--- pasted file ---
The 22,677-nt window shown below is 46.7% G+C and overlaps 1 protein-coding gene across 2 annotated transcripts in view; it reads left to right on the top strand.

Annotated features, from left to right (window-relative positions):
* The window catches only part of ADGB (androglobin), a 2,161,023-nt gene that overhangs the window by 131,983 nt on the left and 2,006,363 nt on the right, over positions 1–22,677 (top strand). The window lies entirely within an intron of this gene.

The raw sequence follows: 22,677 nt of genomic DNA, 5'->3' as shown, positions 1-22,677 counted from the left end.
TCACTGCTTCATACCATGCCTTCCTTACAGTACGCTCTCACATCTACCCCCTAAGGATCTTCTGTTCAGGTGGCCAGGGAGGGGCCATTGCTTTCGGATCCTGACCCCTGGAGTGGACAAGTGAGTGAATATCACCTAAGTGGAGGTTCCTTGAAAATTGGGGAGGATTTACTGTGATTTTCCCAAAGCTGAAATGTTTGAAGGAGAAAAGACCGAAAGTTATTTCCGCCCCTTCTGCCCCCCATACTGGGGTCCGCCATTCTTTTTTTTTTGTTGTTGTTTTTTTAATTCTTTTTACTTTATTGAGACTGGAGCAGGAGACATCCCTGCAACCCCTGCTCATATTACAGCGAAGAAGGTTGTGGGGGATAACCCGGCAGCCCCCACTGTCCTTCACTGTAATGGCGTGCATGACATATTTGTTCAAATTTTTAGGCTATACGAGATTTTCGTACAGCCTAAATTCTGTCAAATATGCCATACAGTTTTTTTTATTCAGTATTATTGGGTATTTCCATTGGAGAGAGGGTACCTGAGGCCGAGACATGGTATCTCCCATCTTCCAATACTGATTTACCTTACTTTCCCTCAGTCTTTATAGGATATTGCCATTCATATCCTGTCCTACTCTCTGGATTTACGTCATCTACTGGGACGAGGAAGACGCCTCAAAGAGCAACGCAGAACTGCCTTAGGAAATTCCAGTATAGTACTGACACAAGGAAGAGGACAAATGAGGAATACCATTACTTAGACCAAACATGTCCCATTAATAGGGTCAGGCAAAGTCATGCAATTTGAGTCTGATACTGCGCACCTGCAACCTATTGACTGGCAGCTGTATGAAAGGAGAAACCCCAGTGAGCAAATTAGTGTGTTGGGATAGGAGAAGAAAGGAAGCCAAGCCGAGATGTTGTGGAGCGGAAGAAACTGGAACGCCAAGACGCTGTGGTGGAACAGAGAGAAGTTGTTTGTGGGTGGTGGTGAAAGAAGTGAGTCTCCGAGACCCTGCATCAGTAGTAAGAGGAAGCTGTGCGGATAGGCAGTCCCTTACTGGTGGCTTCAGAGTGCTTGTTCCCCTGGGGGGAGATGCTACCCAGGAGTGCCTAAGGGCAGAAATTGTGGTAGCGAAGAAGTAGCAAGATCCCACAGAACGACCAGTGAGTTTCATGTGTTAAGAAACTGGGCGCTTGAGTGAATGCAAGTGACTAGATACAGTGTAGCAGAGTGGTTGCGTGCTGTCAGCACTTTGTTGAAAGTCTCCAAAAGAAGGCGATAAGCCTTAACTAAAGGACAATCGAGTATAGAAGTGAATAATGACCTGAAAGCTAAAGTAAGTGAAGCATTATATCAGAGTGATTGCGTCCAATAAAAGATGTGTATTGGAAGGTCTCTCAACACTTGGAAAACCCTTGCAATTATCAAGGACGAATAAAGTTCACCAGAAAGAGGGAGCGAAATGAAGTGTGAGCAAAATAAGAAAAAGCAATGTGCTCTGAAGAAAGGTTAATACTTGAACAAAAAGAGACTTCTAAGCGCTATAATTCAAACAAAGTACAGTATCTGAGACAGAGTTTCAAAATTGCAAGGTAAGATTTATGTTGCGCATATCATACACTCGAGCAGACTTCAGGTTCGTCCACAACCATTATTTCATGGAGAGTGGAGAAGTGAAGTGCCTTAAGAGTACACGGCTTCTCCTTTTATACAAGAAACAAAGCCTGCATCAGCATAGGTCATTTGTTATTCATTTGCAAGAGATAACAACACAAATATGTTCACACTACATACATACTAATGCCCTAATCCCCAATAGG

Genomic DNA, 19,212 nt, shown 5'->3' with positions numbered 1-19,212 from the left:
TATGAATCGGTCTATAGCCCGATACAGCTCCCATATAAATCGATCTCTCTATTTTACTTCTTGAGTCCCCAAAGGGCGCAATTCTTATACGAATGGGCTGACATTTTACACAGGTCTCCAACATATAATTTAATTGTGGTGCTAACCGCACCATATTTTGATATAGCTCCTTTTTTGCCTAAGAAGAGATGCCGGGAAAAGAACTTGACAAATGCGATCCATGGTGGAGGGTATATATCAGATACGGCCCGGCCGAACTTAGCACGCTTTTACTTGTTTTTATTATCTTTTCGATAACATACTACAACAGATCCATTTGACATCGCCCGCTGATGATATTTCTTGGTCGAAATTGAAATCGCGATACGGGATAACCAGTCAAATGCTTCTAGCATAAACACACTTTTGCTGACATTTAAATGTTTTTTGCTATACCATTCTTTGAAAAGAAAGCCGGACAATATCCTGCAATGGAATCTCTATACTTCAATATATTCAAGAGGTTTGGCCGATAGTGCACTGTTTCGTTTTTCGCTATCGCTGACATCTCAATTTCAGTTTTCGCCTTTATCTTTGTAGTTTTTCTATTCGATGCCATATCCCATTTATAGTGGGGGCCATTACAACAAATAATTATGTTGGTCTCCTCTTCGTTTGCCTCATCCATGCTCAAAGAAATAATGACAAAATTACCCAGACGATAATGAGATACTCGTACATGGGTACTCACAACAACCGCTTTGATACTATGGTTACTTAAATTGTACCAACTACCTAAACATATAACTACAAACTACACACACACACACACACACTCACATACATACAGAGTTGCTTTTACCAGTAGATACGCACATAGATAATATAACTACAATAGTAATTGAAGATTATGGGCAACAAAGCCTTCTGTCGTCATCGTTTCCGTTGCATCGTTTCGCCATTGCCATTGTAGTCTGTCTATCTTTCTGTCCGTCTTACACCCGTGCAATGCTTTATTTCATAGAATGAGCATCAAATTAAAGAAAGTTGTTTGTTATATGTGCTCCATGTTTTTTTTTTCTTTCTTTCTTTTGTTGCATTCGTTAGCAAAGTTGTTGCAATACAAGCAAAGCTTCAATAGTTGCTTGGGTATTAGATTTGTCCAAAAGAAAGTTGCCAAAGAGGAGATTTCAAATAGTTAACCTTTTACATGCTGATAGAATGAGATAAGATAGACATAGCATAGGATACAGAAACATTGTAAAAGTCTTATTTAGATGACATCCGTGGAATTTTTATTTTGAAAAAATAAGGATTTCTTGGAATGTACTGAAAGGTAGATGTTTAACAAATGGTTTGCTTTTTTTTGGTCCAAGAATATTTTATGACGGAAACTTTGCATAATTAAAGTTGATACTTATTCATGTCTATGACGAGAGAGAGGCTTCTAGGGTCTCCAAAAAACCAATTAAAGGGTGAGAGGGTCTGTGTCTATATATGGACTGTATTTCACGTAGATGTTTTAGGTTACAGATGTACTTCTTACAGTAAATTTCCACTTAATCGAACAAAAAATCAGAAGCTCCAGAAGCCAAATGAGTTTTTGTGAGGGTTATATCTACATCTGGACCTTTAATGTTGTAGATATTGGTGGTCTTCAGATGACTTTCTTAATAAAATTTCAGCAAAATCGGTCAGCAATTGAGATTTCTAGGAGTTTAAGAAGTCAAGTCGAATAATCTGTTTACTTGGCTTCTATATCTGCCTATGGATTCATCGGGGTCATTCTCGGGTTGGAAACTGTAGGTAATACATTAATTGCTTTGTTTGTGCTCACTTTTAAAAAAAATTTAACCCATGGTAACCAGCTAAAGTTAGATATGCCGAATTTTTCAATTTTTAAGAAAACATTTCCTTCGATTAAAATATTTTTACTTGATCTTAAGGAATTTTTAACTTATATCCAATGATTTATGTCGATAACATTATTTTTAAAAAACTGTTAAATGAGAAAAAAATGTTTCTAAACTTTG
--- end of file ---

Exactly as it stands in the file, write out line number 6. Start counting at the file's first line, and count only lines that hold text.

Genomic DNA, 19,212 nt, shown 5'->3' with positions numbered 1-19,212 from the left: